Applicants should determine the most appropriate users of their research outputs, both at the outset and throughout the life of their project. This includes considerations of managing, storing and preserving data, where appropriate, in light of the Tri-Agency Statement of Principles on Digital Data Management.
When identifying appropriate research users, applicants should do so in light of the project’s theme, research questions, overall goals and expected results. Researchers should address the following questions—even in cases where the audience is strictly academic:
- Who stands to benefit from this research?
- Which audiences will be involved, when and how?
- How will the audiences benefit from being involved and how will the research benefit from their involvement?
- What is the best way to communicate with these audiences?
SSHRC encourages its funding recipients to disseminate research knowledge in both official languages, whenever feasible and/or appropriate. SSHRC further encourages researchers to publish their results in the language of the community where the research takes place, especially in the case of Aboriginal languages.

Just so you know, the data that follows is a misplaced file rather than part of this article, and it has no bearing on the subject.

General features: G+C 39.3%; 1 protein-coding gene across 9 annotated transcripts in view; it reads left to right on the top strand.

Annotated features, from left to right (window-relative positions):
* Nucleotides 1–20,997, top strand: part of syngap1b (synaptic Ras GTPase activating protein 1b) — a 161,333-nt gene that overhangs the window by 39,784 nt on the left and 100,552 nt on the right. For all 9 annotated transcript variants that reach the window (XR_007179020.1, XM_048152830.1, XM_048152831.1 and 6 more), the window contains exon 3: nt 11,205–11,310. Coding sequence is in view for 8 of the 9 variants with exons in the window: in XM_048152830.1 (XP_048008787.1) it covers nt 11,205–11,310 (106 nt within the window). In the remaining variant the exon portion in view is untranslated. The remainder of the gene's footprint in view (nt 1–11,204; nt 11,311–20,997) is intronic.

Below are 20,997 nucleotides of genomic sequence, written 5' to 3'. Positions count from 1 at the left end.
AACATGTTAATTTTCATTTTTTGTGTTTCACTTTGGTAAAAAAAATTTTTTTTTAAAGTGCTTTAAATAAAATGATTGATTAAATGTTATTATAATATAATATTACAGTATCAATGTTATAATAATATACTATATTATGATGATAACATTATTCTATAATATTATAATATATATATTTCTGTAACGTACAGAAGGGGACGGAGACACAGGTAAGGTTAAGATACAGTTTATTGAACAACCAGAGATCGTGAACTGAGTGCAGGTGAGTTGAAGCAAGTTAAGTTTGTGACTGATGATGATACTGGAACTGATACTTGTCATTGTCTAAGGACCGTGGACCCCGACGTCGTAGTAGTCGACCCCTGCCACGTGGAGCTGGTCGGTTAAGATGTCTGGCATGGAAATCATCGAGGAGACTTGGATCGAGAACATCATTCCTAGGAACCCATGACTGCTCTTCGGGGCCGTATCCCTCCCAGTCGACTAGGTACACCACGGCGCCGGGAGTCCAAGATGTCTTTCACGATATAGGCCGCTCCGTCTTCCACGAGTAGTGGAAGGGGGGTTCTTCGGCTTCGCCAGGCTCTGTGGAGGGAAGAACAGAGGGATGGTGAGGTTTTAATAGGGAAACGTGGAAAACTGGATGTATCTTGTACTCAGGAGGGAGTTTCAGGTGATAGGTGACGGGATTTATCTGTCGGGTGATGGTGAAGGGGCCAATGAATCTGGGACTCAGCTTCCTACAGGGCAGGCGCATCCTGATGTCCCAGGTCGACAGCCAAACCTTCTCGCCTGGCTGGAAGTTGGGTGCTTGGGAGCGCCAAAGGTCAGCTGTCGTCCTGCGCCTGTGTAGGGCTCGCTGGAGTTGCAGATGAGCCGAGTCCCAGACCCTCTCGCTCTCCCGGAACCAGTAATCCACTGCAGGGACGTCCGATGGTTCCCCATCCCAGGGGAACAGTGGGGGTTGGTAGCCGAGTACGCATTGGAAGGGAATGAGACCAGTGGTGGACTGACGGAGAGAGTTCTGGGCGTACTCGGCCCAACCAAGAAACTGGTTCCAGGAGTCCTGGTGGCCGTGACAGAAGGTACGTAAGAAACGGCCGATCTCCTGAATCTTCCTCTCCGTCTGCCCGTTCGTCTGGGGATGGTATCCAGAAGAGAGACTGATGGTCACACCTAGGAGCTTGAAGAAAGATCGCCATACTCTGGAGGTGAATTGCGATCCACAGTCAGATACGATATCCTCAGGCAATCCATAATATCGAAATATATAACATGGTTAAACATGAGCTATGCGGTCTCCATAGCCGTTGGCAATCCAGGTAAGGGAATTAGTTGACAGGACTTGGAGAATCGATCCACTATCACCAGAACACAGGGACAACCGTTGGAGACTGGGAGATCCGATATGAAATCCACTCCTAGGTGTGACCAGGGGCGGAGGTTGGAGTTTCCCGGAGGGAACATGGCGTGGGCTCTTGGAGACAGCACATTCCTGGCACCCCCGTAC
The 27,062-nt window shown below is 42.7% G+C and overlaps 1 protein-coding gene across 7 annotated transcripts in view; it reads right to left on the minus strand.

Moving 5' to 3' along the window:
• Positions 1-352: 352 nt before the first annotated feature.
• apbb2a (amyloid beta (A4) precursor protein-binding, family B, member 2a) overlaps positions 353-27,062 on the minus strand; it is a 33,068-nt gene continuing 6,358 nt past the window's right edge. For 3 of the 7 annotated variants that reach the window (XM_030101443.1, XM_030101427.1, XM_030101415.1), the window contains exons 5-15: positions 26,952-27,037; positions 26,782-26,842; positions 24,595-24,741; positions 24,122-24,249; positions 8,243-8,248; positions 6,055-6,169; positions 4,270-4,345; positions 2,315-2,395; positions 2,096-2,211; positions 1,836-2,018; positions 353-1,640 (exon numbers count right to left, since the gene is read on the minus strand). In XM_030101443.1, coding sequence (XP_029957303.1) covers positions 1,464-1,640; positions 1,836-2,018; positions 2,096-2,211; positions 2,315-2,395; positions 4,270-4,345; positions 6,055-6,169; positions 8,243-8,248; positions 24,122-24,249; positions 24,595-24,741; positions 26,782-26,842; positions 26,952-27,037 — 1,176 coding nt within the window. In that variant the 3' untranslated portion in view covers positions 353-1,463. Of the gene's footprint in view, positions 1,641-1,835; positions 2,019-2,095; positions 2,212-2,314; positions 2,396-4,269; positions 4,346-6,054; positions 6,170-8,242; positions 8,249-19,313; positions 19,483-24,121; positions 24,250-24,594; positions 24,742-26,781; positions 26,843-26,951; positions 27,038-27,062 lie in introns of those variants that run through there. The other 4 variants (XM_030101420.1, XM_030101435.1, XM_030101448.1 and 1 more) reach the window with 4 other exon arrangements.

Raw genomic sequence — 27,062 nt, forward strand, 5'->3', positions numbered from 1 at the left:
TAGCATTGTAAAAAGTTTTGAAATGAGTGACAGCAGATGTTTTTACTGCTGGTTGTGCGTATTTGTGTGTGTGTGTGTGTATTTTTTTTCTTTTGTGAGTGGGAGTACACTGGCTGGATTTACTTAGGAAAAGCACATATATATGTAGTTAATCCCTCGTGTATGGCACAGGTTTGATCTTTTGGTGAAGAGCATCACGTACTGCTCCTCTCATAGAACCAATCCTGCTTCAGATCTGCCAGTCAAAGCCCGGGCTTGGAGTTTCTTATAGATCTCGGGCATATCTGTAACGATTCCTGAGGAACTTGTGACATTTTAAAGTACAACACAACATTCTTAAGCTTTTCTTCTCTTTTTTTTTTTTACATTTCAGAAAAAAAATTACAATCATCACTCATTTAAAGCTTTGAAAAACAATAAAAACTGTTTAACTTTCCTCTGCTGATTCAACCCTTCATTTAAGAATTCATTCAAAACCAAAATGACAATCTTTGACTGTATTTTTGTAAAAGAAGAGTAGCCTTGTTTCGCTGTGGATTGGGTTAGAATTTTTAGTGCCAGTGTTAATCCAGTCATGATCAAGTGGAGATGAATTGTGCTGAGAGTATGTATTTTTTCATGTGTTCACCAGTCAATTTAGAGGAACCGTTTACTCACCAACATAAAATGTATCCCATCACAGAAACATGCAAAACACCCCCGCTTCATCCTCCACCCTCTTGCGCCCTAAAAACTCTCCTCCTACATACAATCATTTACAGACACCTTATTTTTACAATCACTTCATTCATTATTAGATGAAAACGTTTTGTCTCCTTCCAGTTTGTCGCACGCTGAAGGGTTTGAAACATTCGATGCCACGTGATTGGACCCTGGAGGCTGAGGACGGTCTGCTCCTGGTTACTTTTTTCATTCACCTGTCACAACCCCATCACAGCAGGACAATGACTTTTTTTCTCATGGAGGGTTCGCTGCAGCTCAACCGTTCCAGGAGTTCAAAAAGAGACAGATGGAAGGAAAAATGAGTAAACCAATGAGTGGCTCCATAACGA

Outcomes and impacts
Applicants should consider the following when describing how they will maximize the results of their research, and how they will ensure their results’ sustainability:
All recipients of SSHRC funding must submit an end of grant report to document how they have used grant funds, and on the outcomes and impact of their research.
Outputs are the first set of short-term results most researchers typically see (e.g., number of publications, presentations, event attendees, new data sets, new partners added to a team, or new stakeholders and/or research users contacted or added to networks).
Outcomes (also called “results”) include all activities undertaken as a result of new insights. Outcomes may include: the number of people in various target audiences that use the research findings (including data sets), the number of students trained, new capacities created, policies developed, business strategies formulated, advancements in understanding reconciliation, etc. Outcomes may be either foreseen or unforeseen, direct or indirect, intended or unintended.